Uranium Contamination Found In Wind River Reservations Drinking Water
The Department of Energy says elevated levels of uranium have been found in drinking water on the Wind River Reservation. At a public meeting in Riverton, the DOE confirmed that four households on Wind River showed levels of uranium up to twice the legal limit set by the Environmental Protection Agency.
The Wyoming Department of Environmental Quality’s John Eriksen says the Department of Energy is concerned. "At this point they're treating it like a real threat," says Eriksen. "It's possible that it could just be a lab error or an anomaly, but everybody's taking precautions. The governors been informed, the administrator of the Department of Environmental Quality knows about it, so they're taking all the precautions that's possible, and will not know anything until additional sampling is done."
In 1958 Susquehanna-Western Inc., began producing uranium yellowcake on the Wind River Reservation. When the mill closed in 1963, it left behind nearly 2-million cubic yards of uranium waste, commonly known as tailings. For almost 20 years, those tailings were left out in the open on the reservation, and natural processes of rainfall and snowmelt drove contaminants into the ground and ultimately, the areas water table.
In the late 80's the tailings were finally removed, but since then, residents have complained of increased rates of cancer, thyroid disorders, birth defects and other health problems they blame on the area's remaining contamination.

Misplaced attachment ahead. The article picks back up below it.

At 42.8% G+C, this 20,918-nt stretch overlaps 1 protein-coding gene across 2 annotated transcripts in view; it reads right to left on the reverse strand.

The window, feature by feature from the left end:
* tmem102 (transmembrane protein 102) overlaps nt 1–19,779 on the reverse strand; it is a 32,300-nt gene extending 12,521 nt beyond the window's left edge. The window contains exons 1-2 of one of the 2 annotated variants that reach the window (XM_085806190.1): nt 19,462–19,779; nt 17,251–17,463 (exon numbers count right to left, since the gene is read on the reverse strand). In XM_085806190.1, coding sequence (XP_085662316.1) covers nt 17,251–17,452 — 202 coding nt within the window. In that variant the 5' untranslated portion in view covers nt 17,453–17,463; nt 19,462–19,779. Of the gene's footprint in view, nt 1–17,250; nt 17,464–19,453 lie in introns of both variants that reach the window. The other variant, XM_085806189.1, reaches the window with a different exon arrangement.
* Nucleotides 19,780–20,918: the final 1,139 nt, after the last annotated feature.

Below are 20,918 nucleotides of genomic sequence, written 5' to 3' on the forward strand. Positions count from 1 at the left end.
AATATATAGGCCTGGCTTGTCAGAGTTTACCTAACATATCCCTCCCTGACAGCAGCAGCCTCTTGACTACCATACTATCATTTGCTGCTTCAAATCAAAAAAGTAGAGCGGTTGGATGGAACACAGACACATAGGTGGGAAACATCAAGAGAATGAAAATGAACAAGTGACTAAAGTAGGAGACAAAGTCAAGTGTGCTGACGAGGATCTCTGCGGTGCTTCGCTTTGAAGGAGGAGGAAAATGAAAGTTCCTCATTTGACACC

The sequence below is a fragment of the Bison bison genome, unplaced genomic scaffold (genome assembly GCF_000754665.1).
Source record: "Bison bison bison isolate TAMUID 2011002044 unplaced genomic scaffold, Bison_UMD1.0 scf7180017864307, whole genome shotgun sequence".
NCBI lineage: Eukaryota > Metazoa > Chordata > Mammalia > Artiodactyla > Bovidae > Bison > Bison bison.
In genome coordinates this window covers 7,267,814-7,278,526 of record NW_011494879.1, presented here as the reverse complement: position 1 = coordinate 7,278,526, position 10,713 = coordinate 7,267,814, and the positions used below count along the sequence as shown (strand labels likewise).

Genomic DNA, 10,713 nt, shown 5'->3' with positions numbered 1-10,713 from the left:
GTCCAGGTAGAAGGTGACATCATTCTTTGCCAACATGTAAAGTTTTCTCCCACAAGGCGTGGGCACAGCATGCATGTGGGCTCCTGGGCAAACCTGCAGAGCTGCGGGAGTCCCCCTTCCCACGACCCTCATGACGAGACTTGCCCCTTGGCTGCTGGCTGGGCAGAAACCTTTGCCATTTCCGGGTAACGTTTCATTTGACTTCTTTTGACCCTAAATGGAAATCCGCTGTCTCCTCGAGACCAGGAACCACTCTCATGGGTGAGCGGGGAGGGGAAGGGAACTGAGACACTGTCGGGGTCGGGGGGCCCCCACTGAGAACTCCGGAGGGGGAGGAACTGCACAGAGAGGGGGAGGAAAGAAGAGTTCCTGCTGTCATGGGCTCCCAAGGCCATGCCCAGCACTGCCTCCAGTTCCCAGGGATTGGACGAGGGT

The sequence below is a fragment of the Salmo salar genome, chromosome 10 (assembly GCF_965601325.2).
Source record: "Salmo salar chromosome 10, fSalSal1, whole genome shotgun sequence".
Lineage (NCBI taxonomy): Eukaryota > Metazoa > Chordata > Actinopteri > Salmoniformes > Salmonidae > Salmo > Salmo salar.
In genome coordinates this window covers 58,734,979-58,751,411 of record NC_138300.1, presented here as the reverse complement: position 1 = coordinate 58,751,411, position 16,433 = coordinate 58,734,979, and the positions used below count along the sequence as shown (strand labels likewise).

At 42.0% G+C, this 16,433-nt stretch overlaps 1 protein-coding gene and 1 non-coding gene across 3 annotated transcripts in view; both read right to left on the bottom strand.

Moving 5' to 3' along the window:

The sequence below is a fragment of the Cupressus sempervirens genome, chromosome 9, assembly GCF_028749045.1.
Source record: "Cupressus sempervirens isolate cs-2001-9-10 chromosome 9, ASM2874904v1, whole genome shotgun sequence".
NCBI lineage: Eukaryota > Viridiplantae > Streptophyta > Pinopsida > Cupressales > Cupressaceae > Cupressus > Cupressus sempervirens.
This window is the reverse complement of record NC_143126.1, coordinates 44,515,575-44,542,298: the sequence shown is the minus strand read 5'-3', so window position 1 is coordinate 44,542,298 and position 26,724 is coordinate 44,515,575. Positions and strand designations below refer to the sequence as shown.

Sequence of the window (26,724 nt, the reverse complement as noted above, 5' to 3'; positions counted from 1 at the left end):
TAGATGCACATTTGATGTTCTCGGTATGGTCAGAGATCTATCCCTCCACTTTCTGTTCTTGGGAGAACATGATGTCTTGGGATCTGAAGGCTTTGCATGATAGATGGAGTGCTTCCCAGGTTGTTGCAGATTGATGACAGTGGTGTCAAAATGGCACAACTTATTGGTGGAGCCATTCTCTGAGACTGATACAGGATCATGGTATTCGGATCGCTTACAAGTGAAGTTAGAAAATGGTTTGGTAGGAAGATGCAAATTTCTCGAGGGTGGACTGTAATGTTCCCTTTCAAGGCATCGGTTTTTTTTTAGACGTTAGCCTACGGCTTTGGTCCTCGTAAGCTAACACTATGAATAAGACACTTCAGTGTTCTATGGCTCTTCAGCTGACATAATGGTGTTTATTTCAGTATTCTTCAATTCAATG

At last nights public meeting, the Department of Energy did not say that health problems in the area were linked to uranium contamination, but did confirm what some residents of the Reservation have feared for over two decades: that there are elevated levels of uranium in area tap water.
Wyoming Department of Environmental Quality's John Eriksen says he accompanied Department of Energy officials to the four residences where contamination was found.
"They have bottled water, we told them to continue drinking bottled water," says Erikson. "Those wells will be re-sampled, obviously there has to be confirmation of this, so those wells will be re-sampled [Thursday], and then a full crew is coming up from Grand Junction next week to do every tap on that public water supply."
Eriksen says the DOE will be working to find out if the results were lab errors, anomalies, or point to a more serious problems with the areas water.
Approximately 40 people use the water supply, which was paid for by the DOE. Officials with the Department of Energy refused to make a recorded statement about the situation.